Hierarchy, not lexical regularity, modulates low-frequency neural synchrony during language comprehension


Neural responses appear to synchronize with sentence structure. However, researchers have debated whether this response in the delta band (0.5–3 Hz) really reflects hierarchical information, or simply lexical regularities. Computational simulations in which sentences are represented simply as sequences of high-dimensional numeric vectors that encode lexical information seem to give rise to power spectra similar to those observed for sentence synchronization, suggesting that sentence-level cortical tracking findings may reflect sequential lexical or part-of-speech information, and not necessarily hierarchical syntactic information. Using electroencephalography (EEG) data and the frequency-tagging paradigm, we develop a novel experimental condition to tease apart the predictions of the lexical and the hierarchical accounts of the attested low-frequency synchronization. Under a lexical model, synchronization should be observed even when words are reversed within their phrases (e.g. “sheep white grass eat” instead of “white sheep eat grass”), because the same lexical items are preserved at the same regular intervals. Critically, such stimuli are not syntactically well-formed, thus a hierarchical model does not predict synchronization of phrase- and sentence-level structure in the reversed phrase condition. Computational simulations confirm these diverging predictions. EEG data from N = 31 native speakers of Mandarin show robust delta synchronization to syntactically well-formed isochronous speech. Importantly, no such pattern is observed for reversed phrases, consistent with the hierarchical, but not the lexical, accounts.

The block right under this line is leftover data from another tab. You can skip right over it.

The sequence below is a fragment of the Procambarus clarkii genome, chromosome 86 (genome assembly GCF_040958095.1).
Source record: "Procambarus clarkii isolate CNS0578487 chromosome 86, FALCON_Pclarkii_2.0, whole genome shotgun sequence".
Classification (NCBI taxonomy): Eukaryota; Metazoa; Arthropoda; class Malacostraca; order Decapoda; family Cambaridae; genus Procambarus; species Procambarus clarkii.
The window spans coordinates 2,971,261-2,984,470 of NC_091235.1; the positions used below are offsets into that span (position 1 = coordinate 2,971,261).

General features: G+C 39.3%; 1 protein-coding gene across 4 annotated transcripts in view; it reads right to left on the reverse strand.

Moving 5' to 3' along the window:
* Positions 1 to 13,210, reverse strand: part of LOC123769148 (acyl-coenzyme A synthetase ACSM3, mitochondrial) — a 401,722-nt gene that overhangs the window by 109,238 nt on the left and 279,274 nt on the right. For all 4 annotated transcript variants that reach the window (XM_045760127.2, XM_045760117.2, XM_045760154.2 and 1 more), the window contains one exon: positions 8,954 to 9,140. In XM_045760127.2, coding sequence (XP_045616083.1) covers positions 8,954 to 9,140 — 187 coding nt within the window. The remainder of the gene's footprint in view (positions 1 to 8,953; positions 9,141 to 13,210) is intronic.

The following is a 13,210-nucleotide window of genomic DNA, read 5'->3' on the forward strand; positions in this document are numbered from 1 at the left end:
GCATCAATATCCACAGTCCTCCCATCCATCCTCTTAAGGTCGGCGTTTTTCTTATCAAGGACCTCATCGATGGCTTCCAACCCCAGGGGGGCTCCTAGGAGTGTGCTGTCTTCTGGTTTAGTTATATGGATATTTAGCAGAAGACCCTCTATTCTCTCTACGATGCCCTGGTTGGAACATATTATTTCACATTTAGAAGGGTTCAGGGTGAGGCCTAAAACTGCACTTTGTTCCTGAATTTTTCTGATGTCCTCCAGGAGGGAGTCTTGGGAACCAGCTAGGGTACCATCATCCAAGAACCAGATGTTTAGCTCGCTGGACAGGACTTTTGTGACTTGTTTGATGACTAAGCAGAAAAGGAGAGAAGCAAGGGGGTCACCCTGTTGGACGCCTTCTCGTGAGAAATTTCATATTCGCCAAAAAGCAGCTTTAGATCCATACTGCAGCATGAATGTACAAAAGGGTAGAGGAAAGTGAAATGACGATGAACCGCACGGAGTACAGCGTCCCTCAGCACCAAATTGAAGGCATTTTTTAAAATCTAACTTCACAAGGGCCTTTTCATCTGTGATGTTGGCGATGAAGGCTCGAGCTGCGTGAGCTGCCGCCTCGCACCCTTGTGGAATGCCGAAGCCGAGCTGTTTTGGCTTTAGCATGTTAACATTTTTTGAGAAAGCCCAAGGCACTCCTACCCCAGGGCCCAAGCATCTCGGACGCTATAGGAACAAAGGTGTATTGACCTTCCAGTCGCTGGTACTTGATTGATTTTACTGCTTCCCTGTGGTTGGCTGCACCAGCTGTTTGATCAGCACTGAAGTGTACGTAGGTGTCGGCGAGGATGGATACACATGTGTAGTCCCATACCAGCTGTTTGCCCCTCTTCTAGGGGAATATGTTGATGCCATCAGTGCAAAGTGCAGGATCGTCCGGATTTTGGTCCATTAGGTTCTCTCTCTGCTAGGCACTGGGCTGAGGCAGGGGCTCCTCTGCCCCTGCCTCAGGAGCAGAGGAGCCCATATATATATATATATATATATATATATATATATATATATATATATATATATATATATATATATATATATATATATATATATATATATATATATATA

Neurobiology of Language